Shocks can trigger solutions

Ivan Rogers, Tammin feedlotter, chairman of the WA Lot Feeders' Association and WA Beef Council board memberCountryman

For beef producers, 2011 was almost split in two - the domestic market and the live export market.

On the domestic market, the achievement was the significant growth in demand for product from supermarkets and from eastern states farmers restocking.

Internationally, there was added demand from the Turkish market.

The beef sector experienced a major bounce in prices, which lifted the market and confidence and gave a general feeling that the beef market had turned the corner.

We had bounced along a pretty rocky bottom for four or five years and it was a major achievement for that to start to turn around.

But for those involved in live export, the suspension of trade in June 2011 came as a shock.

That's also been exacerbated recently with the announcement of the eventual ending of export quotas in Indonesia and a 40 per cent cut in numbers.

I think there are some serious challenges for producers who have concentrated on, and bred cattle for, the live export industry.

The critical thing to remember is that this is not an uncommon cycle in an agricultural commodity.

Often, it is a supply or demand shock that can trigger solutions.

But what we have now is an impending headache in 2012 for WA's cattle industry, because 40 per cent of the industry is based on live export. If that is affected in any significant way, then the whole State's cattle industry is affected.

There needs to be some solutions workshopped and that probably needs to revolve around investigation of alternative markets for cattle, whether they are going to be in live export or a boxed beef market.

You want continual growth and you don't want to see an industry retracting.

But it's a commercial world out there and you have to understand the cost of production in Australia is high.

Is it really feasible to manufacture boxed beef in Australia and export it to those markets?

We really need to do that due diligence. It's not just something where you can just say, we'll just go out and find some markets - you need to be realistic about it.

However, we've got a good structure in WA for leadership in partnership with government through bodies like the WA Beef Council to put those things on the agenda.

My take-home message would be that from shocks, that's where solutions come.

The suspension of trade to Indonesia was a huge shock that came out of the blue. You could never look at that as being a positive at the time and you still probably can't see it as a positive now. But it forces the industry to look at itself and ask what needs to be done.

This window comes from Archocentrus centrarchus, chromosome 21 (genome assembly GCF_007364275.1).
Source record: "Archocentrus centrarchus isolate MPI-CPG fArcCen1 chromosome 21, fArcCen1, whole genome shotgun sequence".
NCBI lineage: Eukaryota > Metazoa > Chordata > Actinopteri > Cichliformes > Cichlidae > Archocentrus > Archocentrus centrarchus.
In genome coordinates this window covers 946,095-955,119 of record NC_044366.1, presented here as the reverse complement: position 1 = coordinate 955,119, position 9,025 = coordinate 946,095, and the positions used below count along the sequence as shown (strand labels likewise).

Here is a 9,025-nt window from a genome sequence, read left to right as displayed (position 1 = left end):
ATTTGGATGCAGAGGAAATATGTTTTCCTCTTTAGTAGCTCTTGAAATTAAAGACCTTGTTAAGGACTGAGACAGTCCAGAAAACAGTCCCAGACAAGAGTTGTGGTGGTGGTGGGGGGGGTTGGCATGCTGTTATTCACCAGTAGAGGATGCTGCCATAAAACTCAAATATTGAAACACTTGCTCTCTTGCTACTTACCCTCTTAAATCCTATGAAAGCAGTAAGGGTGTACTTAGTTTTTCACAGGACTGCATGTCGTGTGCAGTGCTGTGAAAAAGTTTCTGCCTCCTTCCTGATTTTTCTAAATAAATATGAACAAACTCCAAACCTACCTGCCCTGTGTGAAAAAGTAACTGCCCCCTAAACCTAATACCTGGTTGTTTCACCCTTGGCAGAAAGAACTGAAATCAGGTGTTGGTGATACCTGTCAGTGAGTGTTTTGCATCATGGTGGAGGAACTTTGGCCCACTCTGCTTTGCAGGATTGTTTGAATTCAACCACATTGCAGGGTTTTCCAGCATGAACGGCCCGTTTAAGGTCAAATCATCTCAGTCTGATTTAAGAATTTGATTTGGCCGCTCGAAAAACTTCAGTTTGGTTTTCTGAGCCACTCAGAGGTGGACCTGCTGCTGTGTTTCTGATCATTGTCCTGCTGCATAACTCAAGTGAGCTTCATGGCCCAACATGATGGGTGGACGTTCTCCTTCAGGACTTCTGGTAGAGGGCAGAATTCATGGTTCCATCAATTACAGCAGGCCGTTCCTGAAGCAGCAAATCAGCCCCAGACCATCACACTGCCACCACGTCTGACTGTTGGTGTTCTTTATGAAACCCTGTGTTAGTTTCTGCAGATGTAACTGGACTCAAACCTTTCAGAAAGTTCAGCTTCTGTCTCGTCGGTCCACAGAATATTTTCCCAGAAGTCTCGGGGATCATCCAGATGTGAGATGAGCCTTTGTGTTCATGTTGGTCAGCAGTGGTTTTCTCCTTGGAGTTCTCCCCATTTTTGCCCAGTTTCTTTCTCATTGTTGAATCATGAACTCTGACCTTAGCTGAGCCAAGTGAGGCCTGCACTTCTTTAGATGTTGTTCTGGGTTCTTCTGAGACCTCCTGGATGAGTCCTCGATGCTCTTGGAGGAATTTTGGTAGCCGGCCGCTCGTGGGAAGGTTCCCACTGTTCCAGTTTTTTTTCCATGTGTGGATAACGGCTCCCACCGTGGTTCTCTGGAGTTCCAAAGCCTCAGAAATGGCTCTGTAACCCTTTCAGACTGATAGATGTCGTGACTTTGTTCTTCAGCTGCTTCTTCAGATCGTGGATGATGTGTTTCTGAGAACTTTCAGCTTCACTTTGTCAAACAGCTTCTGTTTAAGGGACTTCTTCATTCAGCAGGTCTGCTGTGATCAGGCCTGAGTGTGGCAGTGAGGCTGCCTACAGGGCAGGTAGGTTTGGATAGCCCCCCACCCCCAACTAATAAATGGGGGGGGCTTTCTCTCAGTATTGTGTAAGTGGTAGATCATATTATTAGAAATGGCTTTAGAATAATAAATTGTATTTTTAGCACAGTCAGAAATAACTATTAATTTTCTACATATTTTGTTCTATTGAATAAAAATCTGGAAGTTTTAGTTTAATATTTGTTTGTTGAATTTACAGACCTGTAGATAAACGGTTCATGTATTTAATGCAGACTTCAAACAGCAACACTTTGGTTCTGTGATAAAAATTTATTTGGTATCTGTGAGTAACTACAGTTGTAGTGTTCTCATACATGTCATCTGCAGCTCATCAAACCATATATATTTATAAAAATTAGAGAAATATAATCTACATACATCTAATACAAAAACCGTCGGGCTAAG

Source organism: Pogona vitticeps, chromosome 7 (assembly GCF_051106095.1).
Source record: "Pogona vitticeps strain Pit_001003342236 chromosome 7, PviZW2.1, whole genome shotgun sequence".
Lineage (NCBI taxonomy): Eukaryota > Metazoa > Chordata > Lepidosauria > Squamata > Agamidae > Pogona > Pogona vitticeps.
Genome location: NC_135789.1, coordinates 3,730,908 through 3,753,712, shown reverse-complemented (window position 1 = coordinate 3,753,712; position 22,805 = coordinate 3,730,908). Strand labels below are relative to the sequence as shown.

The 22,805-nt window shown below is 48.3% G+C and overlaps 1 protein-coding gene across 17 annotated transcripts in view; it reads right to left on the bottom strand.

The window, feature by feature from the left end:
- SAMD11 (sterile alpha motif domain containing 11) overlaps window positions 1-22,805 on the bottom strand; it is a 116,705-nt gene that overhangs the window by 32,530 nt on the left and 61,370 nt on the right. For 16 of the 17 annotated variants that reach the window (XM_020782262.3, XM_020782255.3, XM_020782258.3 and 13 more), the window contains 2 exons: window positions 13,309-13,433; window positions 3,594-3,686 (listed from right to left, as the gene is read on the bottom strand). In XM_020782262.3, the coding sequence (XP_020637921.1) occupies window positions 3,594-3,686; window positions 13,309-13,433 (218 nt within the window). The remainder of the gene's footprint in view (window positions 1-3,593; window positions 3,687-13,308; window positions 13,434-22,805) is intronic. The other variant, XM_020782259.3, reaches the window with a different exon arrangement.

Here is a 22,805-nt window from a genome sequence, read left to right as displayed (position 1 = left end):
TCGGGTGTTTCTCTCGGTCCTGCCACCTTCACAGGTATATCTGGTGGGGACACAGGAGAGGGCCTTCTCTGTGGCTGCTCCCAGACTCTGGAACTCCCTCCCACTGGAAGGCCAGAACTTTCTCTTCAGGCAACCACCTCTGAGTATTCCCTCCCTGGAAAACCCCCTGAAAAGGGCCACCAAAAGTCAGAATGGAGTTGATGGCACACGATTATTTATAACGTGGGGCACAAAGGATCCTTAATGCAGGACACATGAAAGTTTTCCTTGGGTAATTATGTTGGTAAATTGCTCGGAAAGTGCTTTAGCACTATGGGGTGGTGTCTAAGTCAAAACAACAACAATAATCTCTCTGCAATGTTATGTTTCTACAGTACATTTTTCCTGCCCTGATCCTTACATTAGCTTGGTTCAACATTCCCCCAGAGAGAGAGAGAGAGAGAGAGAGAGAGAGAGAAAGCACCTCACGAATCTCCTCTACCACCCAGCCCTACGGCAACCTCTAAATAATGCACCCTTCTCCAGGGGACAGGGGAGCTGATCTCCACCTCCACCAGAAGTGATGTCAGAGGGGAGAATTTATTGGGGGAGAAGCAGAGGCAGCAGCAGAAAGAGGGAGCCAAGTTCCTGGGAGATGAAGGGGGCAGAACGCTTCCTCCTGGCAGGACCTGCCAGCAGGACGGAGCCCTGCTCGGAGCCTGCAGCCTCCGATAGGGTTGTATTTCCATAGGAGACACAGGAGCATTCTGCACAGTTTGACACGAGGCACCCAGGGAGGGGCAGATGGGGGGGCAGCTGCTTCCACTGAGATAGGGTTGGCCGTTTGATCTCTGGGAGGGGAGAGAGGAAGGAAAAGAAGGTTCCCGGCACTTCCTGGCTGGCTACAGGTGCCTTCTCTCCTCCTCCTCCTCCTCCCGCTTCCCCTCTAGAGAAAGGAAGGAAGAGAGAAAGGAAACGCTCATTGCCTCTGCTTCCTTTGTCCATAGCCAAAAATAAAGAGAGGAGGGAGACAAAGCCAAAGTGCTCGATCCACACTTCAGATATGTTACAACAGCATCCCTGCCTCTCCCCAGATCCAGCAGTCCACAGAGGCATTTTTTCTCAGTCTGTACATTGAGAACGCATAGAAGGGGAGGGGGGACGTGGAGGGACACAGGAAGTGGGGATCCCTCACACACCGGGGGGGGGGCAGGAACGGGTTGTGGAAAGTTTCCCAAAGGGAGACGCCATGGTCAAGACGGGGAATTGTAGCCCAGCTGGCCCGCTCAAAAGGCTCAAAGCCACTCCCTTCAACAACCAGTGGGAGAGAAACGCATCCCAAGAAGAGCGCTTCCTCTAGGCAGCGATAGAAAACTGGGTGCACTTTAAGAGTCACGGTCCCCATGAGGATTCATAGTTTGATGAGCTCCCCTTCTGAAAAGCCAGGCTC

Government and industry have worked well together in WA and I think they should be congratulated on that, especially Agriculture Minister Terry Redman and northern producers.

I also believe we need to get our head clearly around the carbon farming initiative.

We know that agriculture has been excluded from the Emissions Trading Scheme (ETS), but it will be included at some point.

We need to ascertain if it is an opportunity or a threat, because the bottom line in many agricultural industries is pretty thin and if it's significantly and negatively impacted by something like the ETS, we have to be prepared for it.

That is an area in which research and development would be valuable, and it is already happening.

Meat and Livestock Australia, through peak cattle bodies, is working on projects.

Another significant thing that happened in 2010 and 2011, and continues to slowly build, is the retail market's understanding of consumers' need for local product - WA beef on WA shelves.

We're seeing a understanding and a push from the two major retailers and we support that strongly.

Overall, I am optimistic about the beef industry.

I feel it's a commodity that is cyclical, it's been bouncing along the bottom for some time and the margins have been very tight.

At producer, feedlotter and processor level - I don't think any of us have been doing particularly well but there are signs globally that there is some lifting of demand.

The US herd is reducing and we're seeing extra demand come out of Europe with the European Union quota and what happens there will impact on the east coast market and that will flow through to the west coast market.

I do feel we have turned the corner in the beef industry.

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